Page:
Gallstones - Symptoms
The most common symptom of gallstones is pain in the stomach area or in the upper right part of the belly, under the ribs.
The pain may:
- Start suddenly in the center of the upper belly (epigastric area) and spread to the right upper back or shoulder blade area. It is usually hard to get comfortable. Moving around does not make the pain go away.
- Prevent you from taking normal or deep breaths.
- Last 15 minutes to 24 hours. Continuous pain for 1 to 5 hours is common.
- Begin at night and be severe enough to wake you.
- Occur after meals.
Gallstone pain can cause vomiting, which may relieve some of the belly (abdominal) pain and pressure. Pain that occurs with a fever, nausea, and vomiting or loss of appetite may be a sign of inflammation or infection of the gallbladder (acute cholecystitis). Symptoms that may mean that a gallstone is blocking the common bile duct include:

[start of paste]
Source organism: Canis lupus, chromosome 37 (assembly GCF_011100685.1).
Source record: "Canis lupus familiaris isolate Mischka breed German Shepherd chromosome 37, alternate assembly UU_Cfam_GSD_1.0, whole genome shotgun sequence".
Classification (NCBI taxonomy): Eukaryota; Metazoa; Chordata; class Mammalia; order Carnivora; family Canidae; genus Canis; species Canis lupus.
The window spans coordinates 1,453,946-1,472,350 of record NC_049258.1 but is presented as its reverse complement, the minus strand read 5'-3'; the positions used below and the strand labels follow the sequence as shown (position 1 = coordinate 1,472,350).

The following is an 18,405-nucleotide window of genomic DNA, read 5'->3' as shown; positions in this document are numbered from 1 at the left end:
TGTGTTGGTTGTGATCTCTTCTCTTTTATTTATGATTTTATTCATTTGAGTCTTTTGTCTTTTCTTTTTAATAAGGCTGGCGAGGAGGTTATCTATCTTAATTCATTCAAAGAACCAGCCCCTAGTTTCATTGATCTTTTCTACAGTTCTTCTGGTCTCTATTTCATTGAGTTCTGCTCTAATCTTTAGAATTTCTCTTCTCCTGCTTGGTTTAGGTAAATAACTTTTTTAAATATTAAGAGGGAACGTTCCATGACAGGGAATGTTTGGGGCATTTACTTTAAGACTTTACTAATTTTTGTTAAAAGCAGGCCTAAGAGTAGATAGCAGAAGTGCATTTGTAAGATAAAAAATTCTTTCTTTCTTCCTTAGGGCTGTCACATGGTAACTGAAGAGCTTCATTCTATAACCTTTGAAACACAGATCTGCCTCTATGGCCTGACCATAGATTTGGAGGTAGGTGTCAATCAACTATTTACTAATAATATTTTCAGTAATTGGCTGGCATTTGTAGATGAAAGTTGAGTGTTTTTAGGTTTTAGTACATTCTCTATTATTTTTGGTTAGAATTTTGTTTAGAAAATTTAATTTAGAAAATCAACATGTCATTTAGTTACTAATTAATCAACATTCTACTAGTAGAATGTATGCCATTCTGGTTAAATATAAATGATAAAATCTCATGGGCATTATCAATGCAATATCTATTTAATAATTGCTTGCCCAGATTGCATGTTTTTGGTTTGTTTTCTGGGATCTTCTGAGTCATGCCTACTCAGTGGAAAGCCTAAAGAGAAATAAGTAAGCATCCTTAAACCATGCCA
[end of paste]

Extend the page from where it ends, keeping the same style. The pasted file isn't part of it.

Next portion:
There are many other conditions that cause similar symptoms, including heartburn, pain caused by a heart attack, and liver problems. Stomach flu (gastroenteritis) and food poisoning also can cause symptoms similar to gallstones. Diarrhea and vomiting occur with the flu and food poisoning, but the pain tends to come and go rather than be constant. Also, pain with these conditions may be felt all over the belly, rather than in one spot.
Belly pain that comes and goes (rather than being constant) and that occurs with nausea and vomiting and possibly a mild fever is more likely to be caused by stomach flu or food poisoning than by gallstones. This is especially true if others around you are sick with similar symptoms.